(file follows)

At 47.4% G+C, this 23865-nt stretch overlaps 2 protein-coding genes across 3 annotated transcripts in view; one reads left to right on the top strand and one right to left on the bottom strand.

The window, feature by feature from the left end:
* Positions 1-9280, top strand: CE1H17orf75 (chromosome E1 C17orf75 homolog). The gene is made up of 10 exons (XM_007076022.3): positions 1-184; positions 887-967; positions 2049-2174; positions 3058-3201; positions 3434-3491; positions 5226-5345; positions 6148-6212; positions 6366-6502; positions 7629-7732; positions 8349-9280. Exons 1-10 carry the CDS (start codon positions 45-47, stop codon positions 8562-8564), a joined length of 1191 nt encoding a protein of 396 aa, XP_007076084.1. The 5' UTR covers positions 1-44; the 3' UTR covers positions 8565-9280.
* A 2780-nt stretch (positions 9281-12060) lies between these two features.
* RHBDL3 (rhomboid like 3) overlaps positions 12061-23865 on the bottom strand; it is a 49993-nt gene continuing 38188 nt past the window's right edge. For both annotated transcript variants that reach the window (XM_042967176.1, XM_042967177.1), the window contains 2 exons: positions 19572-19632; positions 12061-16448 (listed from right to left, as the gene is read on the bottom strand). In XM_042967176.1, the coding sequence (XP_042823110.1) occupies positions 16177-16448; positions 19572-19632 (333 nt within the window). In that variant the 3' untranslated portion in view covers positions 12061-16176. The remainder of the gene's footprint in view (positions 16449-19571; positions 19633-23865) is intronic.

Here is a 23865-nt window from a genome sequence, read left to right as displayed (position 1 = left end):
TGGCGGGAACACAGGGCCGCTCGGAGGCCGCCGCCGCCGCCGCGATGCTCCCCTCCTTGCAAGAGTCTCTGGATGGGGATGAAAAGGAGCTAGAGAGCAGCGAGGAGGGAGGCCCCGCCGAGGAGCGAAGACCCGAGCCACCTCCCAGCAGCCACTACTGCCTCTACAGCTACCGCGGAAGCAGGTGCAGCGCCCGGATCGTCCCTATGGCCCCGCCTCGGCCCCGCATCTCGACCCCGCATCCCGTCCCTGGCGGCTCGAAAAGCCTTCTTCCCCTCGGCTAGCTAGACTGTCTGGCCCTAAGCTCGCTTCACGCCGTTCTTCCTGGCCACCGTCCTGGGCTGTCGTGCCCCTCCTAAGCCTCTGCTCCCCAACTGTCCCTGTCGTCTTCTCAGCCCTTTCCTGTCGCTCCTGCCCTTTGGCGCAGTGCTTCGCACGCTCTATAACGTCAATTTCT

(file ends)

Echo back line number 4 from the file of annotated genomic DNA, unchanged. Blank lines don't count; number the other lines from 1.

* A 2780-nt stretch (positions 9281-12060) lies between these two features.